Because of the action of alpha-glucosidase inhibitors, if you do have a low blood sugar, you should treat the low only with glucose (for example, glucose tabs) or milk, not other forms of sugar, such as regular soda or candy, as they won’t work to bring up your blood sugar.
If excess gas is an issue while taking this medicine, you may need a lower dose or you can try a lower-carbohydrate diet.
You should not take alpha-glucosidase inhibitors if you have inflammatory bowel disease, other digestive diseases or disorders, severe kidney disease or cirrhosis of the liver.
Let your doctor know if you’re planning a pregnancy or become pregnant while taking one of these medicines. They’re not suitable for women who are nursing or for children.
Make sure your doctor periodically checks your liver function tests.
Alpha-glucosidase inhibitors can block the action of certain medicines, such as digoxin (Lanoxin, Lanoxicap, Cardoxin, Digitek). Also, taking charcoal can block the action of alpha-glucosidase inhibitors. Check with your doctor or pharmacist about drug interactions.
Check your blood sugar two hours after your meals to see how this medicine is working for you.
Want to learn more about the role of medicines in treating diabetes? Read the rest of diabetes educator Amy Campbell’s eight-part series on diabetes drugs, covering metformin, sulfonylureas, meglitinides, DPP-4 inhibitors, SGLT2 inhibitors, thiazolidinediones, bile acid sequestrants and dopamine receptor agonists, non-insulin injectable diabetes medications, and insulin.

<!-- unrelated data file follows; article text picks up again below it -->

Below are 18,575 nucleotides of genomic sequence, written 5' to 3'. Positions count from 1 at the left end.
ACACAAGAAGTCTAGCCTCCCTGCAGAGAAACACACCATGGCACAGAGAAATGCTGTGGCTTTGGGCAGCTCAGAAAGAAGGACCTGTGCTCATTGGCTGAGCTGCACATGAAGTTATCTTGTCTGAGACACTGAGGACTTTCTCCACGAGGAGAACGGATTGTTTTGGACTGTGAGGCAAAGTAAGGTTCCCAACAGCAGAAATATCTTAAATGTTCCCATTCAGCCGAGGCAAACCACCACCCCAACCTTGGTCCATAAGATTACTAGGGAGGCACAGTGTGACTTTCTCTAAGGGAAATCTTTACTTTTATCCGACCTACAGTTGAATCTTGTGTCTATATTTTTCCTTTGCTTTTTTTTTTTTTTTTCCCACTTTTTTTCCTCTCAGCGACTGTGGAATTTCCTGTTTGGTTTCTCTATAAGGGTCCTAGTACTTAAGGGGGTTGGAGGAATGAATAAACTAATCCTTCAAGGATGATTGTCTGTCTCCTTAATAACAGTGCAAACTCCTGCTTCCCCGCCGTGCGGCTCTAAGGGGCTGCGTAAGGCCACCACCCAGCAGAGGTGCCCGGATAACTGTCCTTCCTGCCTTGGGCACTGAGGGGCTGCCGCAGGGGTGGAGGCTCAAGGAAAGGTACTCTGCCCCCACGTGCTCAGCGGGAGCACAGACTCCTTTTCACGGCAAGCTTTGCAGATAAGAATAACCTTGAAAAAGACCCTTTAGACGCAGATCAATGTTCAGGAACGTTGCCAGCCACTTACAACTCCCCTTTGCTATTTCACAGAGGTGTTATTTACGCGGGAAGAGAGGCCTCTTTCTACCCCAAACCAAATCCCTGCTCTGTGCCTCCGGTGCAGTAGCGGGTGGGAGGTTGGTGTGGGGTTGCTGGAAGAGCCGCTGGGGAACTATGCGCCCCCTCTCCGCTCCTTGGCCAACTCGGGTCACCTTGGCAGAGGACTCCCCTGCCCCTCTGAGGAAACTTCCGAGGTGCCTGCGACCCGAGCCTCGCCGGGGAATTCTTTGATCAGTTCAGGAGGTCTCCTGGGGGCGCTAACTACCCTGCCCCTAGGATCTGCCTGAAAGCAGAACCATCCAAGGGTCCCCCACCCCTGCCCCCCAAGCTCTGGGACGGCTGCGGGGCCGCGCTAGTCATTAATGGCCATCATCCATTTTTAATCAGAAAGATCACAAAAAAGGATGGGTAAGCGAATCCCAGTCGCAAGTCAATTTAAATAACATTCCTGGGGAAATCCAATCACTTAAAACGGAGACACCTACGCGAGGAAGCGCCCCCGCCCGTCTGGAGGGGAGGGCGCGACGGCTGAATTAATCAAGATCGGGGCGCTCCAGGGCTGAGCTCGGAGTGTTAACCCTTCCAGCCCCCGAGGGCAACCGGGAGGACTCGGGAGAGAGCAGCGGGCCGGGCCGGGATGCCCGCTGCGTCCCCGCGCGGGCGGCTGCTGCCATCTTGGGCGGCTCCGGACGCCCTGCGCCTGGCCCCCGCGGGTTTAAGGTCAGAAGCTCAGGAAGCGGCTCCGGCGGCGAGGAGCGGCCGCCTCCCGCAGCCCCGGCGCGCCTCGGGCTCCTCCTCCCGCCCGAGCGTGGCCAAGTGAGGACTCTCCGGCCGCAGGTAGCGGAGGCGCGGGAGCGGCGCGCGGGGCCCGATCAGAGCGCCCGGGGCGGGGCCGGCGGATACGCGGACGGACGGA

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Amy Campbell: Amy Campbell is the author of Staying Healthy with Diabetes: Nutrition and Meal Planning and a frequent contributor to Diabetes Self-Management and Diabetes & You. She has co-authored several books, including the The Joslin Guide to Diabetes and the American Diabetes Association’s 16 Myths of a “Diabetic Diet,” for which she received a Will Solimene Award of Excellence in Medical Communication and a National Health Information Award in 2000. Amy also developed menus for Fit Not Fat at Forty Plus and co-authored Eat Carbs, Lose Weight with fitness expert Denise Austin. Amy earned a bachelor’s degree in nutrition from Simmons College and a master’s degree in nutrition education from Boston University. In addition to being a Registered Dietitian, she is a Certified Diabetes Educator and a member of the American Dietetic Association, the American Diabetes Association, and the American Association of Diabetes Educators. Amy was formerly a Diabetes and Nutrition Educator at Joslin Diabetes Center, where she was responsible for the development, implementation, and evaluation of disease management programs, including clinical guideline and educational material development, and the development, testing, and implementation of disease management applications. She is currently the Director of Clinical Education Content Development and Training at Good Measures. Amy has developed and conducted training sessions for various disease and case management programs and is a frequent presenter at disease management events.